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If you are working with WebAPIs, you inevitably will have to deal with CORS.
This is a good read for the uninitiated.

I won't go into the specifics of how browsers issue, and servers handle (or should handle) CORS, but at a high level, the following sequence of events occur when you need to update/create a resource from a domain other than the one your app originates from.

  • Client web app from domain "foo.com" issues a POST/PUT/PATCH to a resource on domain "bar.com"
  • The browser needs to know whether the server can handle said request so it sends a precursor request to the actual request, know as a "pre-flight" which uses the OPTIONS verb to the same endpoint. The CORS spec says that OPTIONS requests need not include any auth credentials.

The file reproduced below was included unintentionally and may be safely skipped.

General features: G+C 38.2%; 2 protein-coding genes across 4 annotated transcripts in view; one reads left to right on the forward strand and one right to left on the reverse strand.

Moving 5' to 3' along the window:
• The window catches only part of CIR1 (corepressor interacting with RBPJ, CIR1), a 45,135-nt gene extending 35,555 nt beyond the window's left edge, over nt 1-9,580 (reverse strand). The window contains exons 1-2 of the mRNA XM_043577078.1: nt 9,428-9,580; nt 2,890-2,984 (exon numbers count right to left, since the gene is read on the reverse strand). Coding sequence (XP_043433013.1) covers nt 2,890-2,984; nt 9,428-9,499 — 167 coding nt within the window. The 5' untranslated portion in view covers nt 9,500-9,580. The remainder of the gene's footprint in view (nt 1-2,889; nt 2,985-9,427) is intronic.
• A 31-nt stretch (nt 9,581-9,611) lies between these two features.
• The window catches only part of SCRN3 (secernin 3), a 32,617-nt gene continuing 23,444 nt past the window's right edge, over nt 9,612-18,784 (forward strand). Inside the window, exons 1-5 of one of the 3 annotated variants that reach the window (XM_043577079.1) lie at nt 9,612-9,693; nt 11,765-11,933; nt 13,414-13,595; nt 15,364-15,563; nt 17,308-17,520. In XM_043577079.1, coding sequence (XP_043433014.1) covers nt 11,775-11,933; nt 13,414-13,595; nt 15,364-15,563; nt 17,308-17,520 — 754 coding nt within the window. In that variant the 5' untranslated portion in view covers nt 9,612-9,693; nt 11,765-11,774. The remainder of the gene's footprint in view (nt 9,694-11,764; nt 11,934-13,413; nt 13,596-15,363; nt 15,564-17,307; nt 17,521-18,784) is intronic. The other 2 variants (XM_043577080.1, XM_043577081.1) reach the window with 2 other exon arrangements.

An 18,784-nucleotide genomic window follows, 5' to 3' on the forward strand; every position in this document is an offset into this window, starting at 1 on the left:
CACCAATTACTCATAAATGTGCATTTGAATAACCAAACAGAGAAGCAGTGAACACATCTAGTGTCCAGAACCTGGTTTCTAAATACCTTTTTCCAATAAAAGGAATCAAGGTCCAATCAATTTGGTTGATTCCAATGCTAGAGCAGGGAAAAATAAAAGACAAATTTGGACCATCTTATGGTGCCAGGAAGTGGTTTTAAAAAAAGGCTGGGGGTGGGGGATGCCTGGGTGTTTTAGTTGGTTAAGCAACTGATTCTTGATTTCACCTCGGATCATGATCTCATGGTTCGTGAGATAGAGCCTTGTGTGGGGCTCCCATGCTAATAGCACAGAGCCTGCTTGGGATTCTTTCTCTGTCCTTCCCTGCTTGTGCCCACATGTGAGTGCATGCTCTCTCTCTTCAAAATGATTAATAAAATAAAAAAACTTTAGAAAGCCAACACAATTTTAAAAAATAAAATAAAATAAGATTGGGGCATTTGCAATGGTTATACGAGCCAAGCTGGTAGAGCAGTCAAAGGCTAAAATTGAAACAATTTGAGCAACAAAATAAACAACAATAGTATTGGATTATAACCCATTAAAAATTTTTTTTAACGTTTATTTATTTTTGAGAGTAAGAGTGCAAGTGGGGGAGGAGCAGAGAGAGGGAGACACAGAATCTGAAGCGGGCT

• The server typically responds with HTTP 200 and a bunch of response headers letting the browser know that it's willing to serve the "actual" request. If the server responds with any failure HTTP status code, the "true" request and payload are never sent to the server and the operation is deemed as failed.
  • If a 200 is received with the necessary response headers, the browser then sends the "true request" to the end point and the server handles the operation accordingly.

If you run the debugger tools on most modern browsers, you will see the above sequence of events and requests being issued. IE tends to be a bit different, in that, it uses an XDomain object instead XHR(XmlHttpRequest) compared to browsers like Chrome and FF which use XHR. Go figure!

This subtle difference in how browsers issue cross domain requests is a major PITA when your WebAPIs are secured with some authentication scheme.You do secure your WebAPIs don't you!

The simplest auth scheme and also the most common one used in an intranet scenario with IIS is WindowsAuthentication using NTLM/Kerberos.